|Press Releases | Search DNR | DNR Home|
Citizen Call Results In Citation For Illegal Trout Fishing
The NRP encourages citizens to use Catch-a-Poacher Hot Line, participate in natural resources conservation
Maryland resident Lew Moldovan was so pleased with the response to his recent Catch-a-Poacher hotline call, he contacted the Maryland Department of Natural Resources to commend the work of the Natural Resources Police (NRP).
On April 15, 2009 at approximately 6:00 pm, Mr. Moldovan was fishing in a delayed harvest trout fishing area of Catoctin Creek, Myersville in Frederick County. This area permits fishing with artificial lures only, and all trout caught from October 1 through May 31 must be immediately returned to the water. When Mr. Moldovan witnessed two anglers catching trout with bait and keeping them, he used the Maryland’s Catch-a-Poacher hotline to report the incident to the NRP.
“I witnessed two guys fishing with bait and putting the fish in their cooler,” explained Mr. Moldovan. “It irritated me to the point of calling the hotline and reporting the incident. This was after hours and I expected to just get an answering machine and someone would follow up at a later date if at all. Within a half an hour I had not one but two Natural Resources Police standing streamside with me in a driving rain.”
NRP Cpl. Bob Taylor and Reserve Officer Ira Click arrived at the location, took a detailed report from Mr. Moldovan, and located the violators at a residence near the creek. The individuals had been taking the fish to the house to avoid being caught.
The Officers charged Bradley Alan Stallings Barrow of Myersville and Andrew William Grimm of Smithsburg with possessing trout in a delayed harvest area. The citation amount is $125, and a court date of June 11, 2009 in Frederick District Court is set where they may elect to stand trial.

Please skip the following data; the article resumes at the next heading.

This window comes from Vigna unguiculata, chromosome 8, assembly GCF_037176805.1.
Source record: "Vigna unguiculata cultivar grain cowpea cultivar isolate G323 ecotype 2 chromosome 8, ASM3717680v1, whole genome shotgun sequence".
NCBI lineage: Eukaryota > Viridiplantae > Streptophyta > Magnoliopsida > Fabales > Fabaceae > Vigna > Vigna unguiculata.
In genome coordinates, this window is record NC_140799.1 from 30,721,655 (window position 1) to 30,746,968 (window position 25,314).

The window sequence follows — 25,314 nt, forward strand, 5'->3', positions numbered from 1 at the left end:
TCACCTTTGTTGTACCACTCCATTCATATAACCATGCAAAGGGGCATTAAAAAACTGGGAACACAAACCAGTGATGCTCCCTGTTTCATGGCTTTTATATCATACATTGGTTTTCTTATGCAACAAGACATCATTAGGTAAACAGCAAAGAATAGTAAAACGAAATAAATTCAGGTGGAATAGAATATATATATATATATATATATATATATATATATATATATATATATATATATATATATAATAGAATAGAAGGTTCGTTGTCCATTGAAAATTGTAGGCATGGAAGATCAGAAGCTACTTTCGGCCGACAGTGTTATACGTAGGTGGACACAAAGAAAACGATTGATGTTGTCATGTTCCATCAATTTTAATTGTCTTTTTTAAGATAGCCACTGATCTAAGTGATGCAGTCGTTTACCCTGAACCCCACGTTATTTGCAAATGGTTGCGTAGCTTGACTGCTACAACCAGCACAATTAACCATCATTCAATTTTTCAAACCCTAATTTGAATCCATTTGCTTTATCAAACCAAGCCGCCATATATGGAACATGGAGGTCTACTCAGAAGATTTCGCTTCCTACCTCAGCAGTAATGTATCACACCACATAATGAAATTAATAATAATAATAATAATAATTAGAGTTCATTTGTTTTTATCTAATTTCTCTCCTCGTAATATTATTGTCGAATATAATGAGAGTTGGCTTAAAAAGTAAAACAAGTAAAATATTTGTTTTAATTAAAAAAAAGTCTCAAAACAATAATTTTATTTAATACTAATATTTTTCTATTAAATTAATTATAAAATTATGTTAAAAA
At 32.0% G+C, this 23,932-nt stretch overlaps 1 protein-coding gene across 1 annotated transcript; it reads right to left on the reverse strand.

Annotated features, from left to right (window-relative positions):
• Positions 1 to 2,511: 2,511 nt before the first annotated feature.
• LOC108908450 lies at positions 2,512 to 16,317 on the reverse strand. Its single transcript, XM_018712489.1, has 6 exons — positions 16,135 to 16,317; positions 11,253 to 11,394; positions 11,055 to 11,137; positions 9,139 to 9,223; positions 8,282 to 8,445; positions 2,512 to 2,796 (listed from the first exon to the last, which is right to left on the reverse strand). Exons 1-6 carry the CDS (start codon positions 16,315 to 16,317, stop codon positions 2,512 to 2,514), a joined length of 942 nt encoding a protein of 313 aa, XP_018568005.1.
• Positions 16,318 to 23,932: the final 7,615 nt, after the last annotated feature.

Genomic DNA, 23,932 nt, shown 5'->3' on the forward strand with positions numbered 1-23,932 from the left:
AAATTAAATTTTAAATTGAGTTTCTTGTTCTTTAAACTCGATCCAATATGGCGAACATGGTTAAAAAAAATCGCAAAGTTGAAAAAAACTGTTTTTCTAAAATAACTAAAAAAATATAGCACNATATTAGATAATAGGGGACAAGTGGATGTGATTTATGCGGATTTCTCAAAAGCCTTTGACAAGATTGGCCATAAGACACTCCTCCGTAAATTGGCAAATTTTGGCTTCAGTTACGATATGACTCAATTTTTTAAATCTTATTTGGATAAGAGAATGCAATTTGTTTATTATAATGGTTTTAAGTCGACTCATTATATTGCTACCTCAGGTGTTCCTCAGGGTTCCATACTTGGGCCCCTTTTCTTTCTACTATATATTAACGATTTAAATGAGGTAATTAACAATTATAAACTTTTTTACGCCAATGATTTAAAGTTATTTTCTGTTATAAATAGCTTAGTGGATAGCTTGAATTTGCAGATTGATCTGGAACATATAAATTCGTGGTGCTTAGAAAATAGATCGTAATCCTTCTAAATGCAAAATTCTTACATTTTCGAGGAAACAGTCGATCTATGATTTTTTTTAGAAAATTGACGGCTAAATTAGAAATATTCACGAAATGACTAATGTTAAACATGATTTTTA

“The hotline is an important tool through which citizens can partner with our officers to protect the resources that belong to the public trust,” said NRP Superintendent George Johnson. “We want to thank Mr. Moldovan for his quick thinking, and for letting us know that our partnership with Maryland’s citizens is working!”
To his surprise, Mr. Moldovan received a call follow up call from Cpl. Taylor thanking him for reporting the incident and letting him know that citations had been issued.
“If anyone doubts if it is worth while to call the catch-a-poacher hotline to report a crime, I can attest that it worked for me,” added Mr. Moldovan.
Catch-a-Poacher is a cooperative program of the Maryland Department of Natural Resources, Maryland Association of Wildlife Conservation, Hunting and Sport fishing Associations and the citizens of Maryland. Callers can remain anonymous if they choose, and citizens may receive cash rewards if their information leads to an arrest and conviction of the violator. CATCH A POACHER 24 HOUR HOTLINE 1-800-635-6124
April 27, 2009
Contact: Sgt. Art Windemuth
The Maryland Natural Resources Police (NRP) is the enforcement arm of the Department of Natural Resources (DNR). With an authorized strength of 280 officers and a dedicated staff of civilian and volunteer personnel, the NRP provide a variety of services in addition to conservation and boating law enforcement duties throughout the State of Maryland. These services include homeland security, search and rescue, emergency medical services, education, information and communications services on a round the clock basis. NRP is the only police force aside from the Maryland State Police that has statewide jurisdiction.
The Maryland Department of Natural Resources is the state agency responsible for providing natural and living resource-related services to citizens and visitors. DNR manages nearly one-half million acres of public lands and 17,000 miles of waterways, along with Maryland's forests, fisheries and wildlife for maximum environmental, economic and quality of life benefits. A national leader in land conservation, DNR-managed parks and natural, historic and cultural resources attract 12 million visitors annually. DNR is the lead agency in Maryland's effort to restore the Chesapeake Bay, the state's number one environmental priority. Learn more at www.dnr.maryland.gov